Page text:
The following technical article is related to the event:
Lallemand Animal Nutrition: Saccharomyces Boulardii Technical Meeting

Antibiotic Associated Diarrhoea in piglets

S.boulardii and Antibiotic Associated Diarrhoea - from a human background to direct implications on post-weaning piglets.

Published on: 3/31/2011
Author/s : Dr Ken Mellits, Notthingham University (UK)

Antibiotic Associated Diarrhoea (AAD) is diarrhoea caused by antibiotic (ATB) supplementation and usually occurring during or following ATB treatment. This phenomenon is highly spread in hospitals or health care houses where patients usually contract diarrhoea when receiving ATB treatment. The major identified bacteria causing AAD is Clostridium difficile. Many C.diff infections can be observed in UK hospitals causing up to death of some patients, mainly the elderly which are usually immune-depressed. This major problem in hospitals results in a lot of costs. There is a real role for probiotics as a prophylactic measure to prevent AAD. A lot of publications are notably available on the action of the specific active yeast S.boulardii as a solution to prevent humans from getting AAD and Clostridium difficile infections in hospitals.

From human background, it was then possible to translate this experience in swine where neonatal piglets are also very often suffering from Clostridium difficile infections, similarly to humans in hospitals:

  • - Poor initial intestinal microflora,
  • - Low immunity due to low milk/feed intake (little transfer of maternal immunity),
  • - High antibiotic pressure in the farm.

C.difficile opportunistic infection can then occur and lead to the death of piglets at 2 to 4 days of age. This has a huge impact on pig production and welfare throughout the world notably in countries still heavily using antibiotics. The effect of S.boulardii in the prevention of Clostridium difficile infections is now getting more and more documented for neonatal piglets but it is also interesting looking at the weaning phase.

Indeed, when separated from the sow, piglets are usually receiving preventive antibiotic (colistin notably) through the feed, or drinking water, or by injection to prevent enteric infections.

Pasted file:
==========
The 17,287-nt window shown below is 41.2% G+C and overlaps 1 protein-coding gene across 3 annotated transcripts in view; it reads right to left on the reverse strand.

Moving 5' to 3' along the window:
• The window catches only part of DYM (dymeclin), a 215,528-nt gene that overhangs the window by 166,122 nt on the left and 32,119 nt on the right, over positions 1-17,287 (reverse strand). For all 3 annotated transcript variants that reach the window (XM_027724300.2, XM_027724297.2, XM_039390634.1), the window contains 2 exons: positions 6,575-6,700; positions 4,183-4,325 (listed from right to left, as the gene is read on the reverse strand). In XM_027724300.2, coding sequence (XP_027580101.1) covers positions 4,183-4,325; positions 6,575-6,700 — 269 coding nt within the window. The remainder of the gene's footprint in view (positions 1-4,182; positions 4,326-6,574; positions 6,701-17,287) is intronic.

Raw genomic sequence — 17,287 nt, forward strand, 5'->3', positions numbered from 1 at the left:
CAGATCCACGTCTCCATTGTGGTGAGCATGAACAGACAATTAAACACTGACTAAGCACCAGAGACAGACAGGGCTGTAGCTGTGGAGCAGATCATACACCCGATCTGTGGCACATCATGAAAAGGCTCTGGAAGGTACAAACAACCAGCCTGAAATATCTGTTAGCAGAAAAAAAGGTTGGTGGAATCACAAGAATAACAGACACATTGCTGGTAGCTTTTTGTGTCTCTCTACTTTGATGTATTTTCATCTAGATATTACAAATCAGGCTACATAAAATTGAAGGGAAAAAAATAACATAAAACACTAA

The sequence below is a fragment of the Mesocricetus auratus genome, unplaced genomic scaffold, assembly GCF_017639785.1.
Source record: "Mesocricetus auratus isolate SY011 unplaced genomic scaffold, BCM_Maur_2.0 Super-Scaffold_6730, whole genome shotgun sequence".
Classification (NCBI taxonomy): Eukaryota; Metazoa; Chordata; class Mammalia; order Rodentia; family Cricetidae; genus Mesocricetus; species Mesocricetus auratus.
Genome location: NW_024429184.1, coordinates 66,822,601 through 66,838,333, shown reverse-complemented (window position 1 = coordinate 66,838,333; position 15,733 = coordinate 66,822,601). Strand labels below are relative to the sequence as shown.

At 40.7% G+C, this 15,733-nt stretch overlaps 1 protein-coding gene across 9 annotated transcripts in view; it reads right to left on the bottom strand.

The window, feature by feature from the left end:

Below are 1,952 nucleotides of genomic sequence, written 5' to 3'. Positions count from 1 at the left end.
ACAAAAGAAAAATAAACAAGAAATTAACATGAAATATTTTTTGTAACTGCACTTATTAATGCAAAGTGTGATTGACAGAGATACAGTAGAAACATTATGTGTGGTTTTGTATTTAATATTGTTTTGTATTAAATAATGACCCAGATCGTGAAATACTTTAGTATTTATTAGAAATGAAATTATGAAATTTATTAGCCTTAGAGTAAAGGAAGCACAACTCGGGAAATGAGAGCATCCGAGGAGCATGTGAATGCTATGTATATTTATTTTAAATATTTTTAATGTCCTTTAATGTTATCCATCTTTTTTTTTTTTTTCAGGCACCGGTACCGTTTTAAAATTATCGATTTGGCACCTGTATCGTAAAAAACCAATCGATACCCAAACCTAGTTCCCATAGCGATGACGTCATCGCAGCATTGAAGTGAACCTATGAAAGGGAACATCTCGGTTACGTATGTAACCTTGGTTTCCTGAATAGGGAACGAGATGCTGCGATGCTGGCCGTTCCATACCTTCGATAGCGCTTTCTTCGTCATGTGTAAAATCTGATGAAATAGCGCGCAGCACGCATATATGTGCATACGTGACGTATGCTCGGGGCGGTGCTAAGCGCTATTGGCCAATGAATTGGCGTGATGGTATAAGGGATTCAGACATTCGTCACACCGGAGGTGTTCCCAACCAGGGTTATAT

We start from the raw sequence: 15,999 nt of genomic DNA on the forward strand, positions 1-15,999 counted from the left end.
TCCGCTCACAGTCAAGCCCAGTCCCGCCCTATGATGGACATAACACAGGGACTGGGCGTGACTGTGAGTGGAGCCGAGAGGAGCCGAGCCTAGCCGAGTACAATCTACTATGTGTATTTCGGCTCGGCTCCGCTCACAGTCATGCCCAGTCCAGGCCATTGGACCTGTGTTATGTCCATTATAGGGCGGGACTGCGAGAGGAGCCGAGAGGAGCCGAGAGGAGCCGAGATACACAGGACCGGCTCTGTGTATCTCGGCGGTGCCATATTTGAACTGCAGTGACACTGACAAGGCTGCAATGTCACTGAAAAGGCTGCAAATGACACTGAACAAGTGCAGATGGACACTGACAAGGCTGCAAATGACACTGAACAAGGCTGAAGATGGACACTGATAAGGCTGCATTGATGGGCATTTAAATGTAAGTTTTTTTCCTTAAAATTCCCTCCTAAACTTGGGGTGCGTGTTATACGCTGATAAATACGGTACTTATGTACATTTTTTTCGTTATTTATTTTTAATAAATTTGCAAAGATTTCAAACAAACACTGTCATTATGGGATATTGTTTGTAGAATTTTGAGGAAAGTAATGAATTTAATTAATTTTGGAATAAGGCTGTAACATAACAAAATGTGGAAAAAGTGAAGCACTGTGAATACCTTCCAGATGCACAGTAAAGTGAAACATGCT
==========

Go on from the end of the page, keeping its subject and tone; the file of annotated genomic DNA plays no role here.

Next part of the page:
Do piglets also face AAD during this phase? Can S.boulardii also help in diarrhea prevention in this case? What changes occur in microflora when weaning pigs get antibiotics?

To answer these questions, the latest state-of-the-art techniques like last generation sequencing or deep sequencing are implemented in which you can learn about all the different micro-organisms piglet bear in the gut and how these change with antibiotic use.

Figure 1: Microflora change with weaning phase and antibiotic use. (Deep sequencing).

The effect of different antibiotics on weaning piglets AAD have been investigated in separated trials held in France and UK: amoxicillin (a broad spectrum, well-known ATB causing AAD in humans) and colistin (very little background in humans but heavily used in pigs). In both trials, possible role for S.boulardii to counteract or alleviate the consequences of AAD has been included.

All the questions are not yet fully answered but it can already be observed that changes occurring in the digestive microflora are

significant and that S.boulardii helps in maintaining the lactic flora population while Clostridium species are depressed. This is of special importance after withdrawal of antibiotics in the feed and we can already conclude that S.boulardii favours the transition to non-medicated feed after ATB treatment.


More research still need to be performed on that field but for sure the deep analysis of microflora populations and the relative impact of probiotics like S.boulardii on this intestinal flora is of utmost importance.

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